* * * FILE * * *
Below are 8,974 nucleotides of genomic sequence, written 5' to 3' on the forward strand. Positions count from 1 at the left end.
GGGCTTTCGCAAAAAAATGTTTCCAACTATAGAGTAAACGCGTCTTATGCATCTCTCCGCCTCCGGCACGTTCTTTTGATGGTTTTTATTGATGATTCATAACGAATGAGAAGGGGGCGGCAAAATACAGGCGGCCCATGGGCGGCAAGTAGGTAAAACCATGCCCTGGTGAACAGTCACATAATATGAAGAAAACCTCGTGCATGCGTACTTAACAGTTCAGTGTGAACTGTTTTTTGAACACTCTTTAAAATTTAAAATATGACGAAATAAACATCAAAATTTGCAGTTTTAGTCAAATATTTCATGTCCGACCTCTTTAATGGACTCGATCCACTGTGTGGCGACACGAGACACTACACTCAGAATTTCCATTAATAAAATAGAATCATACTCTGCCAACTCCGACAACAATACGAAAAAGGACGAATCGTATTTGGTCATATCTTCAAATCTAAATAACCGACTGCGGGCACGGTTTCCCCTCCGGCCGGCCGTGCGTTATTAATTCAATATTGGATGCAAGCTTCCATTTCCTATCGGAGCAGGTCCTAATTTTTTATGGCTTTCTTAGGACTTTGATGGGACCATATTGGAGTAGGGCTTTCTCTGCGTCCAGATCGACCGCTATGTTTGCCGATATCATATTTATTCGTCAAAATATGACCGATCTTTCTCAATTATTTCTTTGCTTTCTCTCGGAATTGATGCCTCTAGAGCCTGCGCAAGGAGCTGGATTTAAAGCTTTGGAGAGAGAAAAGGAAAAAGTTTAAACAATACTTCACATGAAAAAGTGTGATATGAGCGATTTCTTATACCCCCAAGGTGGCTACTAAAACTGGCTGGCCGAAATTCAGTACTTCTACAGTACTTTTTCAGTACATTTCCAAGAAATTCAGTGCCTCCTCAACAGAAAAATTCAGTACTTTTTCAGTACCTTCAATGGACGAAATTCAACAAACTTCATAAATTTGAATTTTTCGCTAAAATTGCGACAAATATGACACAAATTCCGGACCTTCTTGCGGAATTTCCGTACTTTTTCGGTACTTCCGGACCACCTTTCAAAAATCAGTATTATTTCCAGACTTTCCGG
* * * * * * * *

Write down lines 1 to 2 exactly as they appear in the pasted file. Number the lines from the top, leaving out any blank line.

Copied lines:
Below are 8,974 nucleotides of genomic sequence, written 5' to 3' on the forward strand. Positions count from 1 at the left end.
GGGCTTTCGCAAAAAAATGTTTCCAACTATAGAGTAAACGCGTCTTATGCATCTCTCCGCCTCCGGCACGTTCTTTTGATGGTTTTTATTGATGATTCATAACGAATGAGAAGGGGGCGGCAAAATACAGGCGGCCCATGGGCGGCAAGTAGGTAAAACCATGCCCTGGTGAACAGTCACATAATATGAAGAAAACCTCGTGCATGCGTACTTAACAGTTCAGTGTGAACTGTTTTTTGAACACTCTTTAAAATTTAAAATATGACGAAATAAACATCAAAATTTGCAGTTTTAGTCAAATATTTCATGTCCGACCTCTTTAATGGACTCGATCCACTGTGTGGCGACACGAGACACTACACTCAGAATTTCCATTAATAAAATAGAATCATACTCTGCCAACTCCGACAACAATACGAAAAAGGACGAATCGTATTTGGTCATATCTTCAAATCTAAATAACCGACTGCGGGCACGGTTTCCCCTCCGGCCGGCCGTGCGTTATTAATTCAATATTGGATGCAAGCTTCCATTTCCTATCGGAGCAGGTCCTAATTTTTTATGGCTTTCTTAGGACTTTGATGGGACCATATTGGAGTAGGGCTTTCTCTGCGTCCAGATCGACCGCTATGTTTGCCGATATCATATTTATTCGTCAAAATATGACCGATCTTTCTCAATTATTTCTTTGCTTTCTCTCGGAATTGATGCCTCTAGAGCCTGCGCAAGGAGCTGGATTTAAAGCTTTGGAGAGAGAAAAGGAAAAAGTTTAAACAATACTTCACATGAAAAAGTGTGATATGAGCGATTTCTTATACCCCCAAGGTGGCTACTAAAACTGGCTGGCCGAAATTCAGTACTTCTACAGTACTTTTTCAGTACATTTCCAAGAAATTCAGTGCCTCCTCAACAGAAAAATTCAGTACTTTTTCAGTACCTTCAATGGACGAAATTCAACAAACTTCATAAATTTGAATTTTTCGCTAAAATTGCGACAAATATGACACAAATTCCGGACCTTCTTGCGGAATTTCCGTACTTTTTCGGTACTTCCGGACCACCTTTCAAAAATCAGTATTATTTCCAGACTTTCCGG